So here’s what you do. Close your eyes and open them. Click on the link below and listen. If your wish was to hear one of the brightest young talents on the hip hop landscape, its likely JSWISS has granted this one for you.

 For more about JSWISS go to JSWISS music.com

Heston: Mind, Body and so much Soul


My first interview with Atlanta-based singer, songwriter, artist, Heston Francis, commonly known as Heston, was in 2004, around the time of his self-title EP, which made quite a splash on the independent soul/R&B scene featuring jewels such as fan favorite, IF, Angel and Radio, to name a few. The project was an introduction to a soul singer in the truest sense of the word – a voice infused with passion, sincerity, empathy and life experience – adeptly employed and immensely engaging. Heston himself in that interview affirmed, “My emotions are on my sleeves and nothing that I write or nothing that I sing is meaningless. Everything that I say out of my mouth and every word that I write is through experience. It’s heartfelt. It’s my life. It’s my release.” On every subsequent and acclaimed project since (three including his full-length debut smash Storyteller) happily really nothing has changed in that regard. It’s no doubt the reason for the success and loyal fans he’s garnered, with a healthy touring and performance schedule around the world as a by product. But even at a time now when use of the word soul often seems more like a popular promotional catch phrase than a real strand in the music or artist its employed to describe, Heston is savvy enough to embrace the recognition of the qualities without need for necessarily adopting the label, “soul singer.” “I’ve not really given myself that label, but yeah, if you are to take the true meaning of the word, I would have to agree,” says Heston. “Because it’s [his music] heartfelt, it’s not phony, it’s not made up, its just what it is.” He goes on to explain, “Because for me, the people that I’ve always loved are like your Otis Redding, or your Beres Hammond or Marvin Gaye and you can tell that they bleed music and I know for me, behind the scenes, behind the curtains, I bleed music. Like it’s some kind of curse and a blessing for me because I love it so much.”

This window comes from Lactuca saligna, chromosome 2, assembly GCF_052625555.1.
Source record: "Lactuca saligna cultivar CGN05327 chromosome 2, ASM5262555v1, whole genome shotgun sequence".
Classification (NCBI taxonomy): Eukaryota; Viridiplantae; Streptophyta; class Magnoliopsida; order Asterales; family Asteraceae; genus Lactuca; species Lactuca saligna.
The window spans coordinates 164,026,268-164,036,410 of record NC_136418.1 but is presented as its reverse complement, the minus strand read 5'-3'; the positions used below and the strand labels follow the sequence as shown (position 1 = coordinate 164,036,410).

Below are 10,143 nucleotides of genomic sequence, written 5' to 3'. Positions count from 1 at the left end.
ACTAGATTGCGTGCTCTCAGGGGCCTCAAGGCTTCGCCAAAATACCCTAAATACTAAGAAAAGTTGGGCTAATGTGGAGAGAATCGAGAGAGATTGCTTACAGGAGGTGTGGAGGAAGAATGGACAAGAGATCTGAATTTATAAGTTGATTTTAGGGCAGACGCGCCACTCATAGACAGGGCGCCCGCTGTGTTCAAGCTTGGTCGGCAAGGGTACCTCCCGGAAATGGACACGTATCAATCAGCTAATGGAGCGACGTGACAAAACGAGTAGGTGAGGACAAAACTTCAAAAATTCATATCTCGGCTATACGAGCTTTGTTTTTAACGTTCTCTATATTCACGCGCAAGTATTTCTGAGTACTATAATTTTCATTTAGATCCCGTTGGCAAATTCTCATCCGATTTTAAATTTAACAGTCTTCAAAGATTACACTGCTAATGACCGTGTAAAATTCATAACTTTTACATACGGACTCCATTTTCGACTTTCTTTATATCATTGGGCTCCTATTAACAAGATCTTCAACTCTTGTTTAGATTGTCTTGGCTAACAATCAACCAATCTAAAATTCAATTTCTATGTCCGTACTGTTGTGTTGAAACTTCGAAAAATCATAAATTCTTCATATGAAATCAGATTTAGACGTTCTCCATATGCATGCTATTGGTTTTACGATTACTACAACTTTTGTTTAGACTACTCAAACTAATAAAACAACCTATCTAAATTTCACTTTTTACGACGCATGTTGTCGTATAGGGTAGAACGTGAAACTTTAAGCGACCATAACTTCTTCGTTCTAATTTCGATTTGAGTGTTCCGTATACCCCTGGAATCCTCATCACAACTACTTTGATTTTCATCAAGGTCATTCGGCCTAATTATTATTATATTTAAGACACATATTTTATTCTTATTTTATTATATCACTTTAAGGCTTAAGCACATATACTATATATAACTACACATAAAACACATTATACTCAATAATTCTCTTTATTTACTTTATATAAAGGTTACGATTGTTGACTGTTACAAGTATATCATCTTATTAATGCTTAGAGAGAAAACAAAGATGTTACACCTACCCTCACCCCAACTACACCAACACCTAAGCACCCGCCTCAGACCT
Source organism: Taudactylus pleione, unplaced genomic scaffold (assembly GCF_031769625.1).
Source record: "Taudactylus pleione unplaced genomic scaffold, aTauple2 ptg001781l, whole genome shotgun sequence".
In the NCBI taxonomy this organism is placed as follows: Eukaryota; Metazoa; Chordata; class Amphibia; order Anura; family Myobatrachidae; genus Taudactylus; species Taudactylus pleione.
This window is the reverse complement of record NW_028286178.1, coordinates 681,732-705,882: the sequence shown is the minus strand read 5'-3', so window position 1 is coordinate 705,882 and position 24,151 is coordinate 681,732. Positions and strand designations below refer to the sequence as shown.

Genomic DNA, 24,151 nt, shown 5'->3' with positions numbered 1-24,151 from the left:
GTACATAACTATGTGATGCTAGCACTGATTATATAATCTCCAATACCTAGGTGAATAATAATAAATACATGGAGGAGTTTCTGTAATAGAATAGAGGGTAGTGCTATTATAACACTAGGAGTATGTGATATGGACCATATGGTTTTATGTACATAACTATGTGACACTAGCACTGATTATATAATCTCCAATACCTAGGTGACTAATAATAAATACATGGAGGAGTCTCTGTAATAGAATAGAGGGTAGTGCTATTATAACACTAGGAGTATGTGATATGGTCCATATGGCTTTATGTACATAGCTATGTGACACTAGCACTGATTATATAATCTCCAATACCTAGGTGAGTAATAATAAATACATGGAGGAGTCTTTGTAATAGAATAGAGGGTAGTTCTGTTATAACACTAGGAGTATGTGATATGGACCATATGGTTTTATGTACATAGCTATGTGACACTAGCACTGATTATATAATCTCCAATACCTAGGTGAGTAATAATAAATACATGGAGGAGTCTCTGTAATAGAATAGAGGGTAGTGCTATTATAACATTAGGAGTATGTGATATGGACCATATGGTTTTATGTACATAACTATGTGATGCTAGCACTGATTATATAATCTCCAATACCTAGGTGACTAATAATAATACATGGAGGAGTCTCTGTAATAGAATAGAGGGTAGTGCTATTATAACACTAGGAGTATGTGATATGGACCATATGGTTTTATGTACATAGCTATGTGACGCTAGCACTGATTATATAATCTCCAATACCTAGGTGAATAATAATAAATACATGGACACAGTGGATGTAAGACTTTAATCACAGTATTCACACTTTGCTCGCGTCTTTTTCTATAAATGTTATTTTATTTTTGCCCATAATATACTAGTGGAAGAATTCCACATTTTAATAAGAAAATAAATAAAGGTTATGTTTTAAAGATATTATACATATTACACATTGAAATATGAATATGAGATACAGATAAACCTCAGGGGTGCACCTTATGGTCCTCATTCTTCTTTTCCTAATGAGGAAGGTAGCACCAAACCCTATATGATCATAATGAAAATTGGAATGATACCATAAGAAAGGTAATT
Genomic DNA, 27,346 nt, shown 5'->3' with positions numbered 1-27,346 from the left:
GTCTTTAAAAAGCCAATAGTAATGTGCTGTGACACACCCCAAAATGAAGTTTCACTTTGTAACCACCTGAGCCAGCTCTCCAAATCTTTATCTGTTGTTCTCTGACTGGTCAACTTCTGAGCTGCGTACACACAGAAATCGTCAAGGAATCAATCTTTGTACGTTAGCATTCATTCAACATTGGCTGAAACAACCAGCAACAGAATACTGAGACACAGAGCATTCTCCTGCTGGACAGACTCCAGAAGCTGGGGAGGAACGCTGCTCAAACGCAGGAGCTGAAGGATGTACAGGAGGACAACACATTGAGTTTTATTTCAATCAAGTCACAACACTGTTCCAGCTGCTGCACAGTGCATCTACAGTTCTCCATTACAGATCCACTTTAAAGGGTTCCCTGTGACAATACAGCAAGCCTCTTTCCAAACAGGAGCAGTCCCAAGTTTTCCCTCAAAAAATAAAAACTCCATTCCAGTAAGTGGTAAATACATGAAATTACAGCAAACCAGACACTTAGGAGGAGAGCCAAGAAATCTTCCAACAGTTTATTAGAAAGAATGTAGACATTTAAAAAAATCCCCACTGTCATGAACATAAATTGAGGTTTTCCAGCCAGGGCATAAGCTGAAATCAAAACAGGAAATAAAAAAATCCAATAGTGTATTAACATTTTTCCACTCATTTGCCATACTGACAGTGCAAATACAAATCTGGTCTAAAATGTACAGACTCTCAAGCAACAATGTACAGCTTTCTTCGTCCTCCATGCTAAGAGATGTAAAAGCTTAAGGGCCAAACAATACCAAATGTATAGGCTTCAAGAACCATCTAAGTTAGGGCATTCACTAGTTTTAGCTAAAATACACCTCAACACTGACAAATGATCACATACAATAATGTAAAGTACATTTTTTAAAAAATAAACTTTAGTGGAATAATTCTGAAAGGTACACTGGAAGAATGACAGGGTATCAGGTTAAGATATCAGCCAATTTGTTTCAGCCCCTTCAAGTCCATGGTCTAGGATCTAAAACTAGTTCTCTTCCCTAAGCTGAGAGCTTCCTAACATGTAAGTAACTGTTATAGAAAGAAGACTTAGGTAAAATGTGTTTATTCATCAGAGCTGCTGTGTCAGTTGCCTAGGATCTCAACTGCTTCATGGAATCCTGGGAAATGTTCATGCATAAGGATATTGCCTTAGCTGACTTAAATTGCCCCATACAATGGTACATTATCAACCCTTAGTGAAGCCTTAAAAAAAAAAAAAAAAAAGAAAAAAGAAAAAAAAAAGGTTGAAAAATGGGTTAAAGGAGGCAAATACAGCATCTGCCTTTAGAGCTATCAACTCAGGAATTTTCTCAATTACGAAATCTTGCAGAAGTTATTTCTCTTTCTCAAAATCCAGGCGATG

Needless to say, when searching for what name to give to his new project, now days away from its U.S. release, the genuineness in his music that everyone has come to love is what inspired it being aptly titled, Transparency. “When I speak to people even if its just a friend or family member, a music lover, a music writer or someone conducting an interview, I’ve just always continued to hear through the years that there’s an honesty to the music, there’s a sincerity in the music, there’s true passion, there’s honesty in your performance. If there’s a review for a live show, it’s always saying the reason why people connect is because it seems sincere, so I think it was just appropriate for me to name the album Transparency because it’s just an honest interpretation of my experiences through music.” Indeed Transparency, which will be released in conjunction with the highly regarded Purpose Music Group/Nia Distribution, is all that, with Heston’s cleverly poetic take on life and love amidst a musical backdrop that blends soul, R&B and hints of Caribbean flavor on some tracks, which is not a stretch for the native of Dominica. On the project are the ebbs and flows in relationships as with the intensely moving Every Time I Look Around Here and the additively, up tempo, Contradiction in which he ironically proclaims “You’re my contradiction/with you/ I lose/even when I’m with winning.” There’s also the impassioned romantic desire displayed on tracks like the seductively persuasive, Stay, one of the several tracks sure to serve as a soundtrack for intimate opportunities.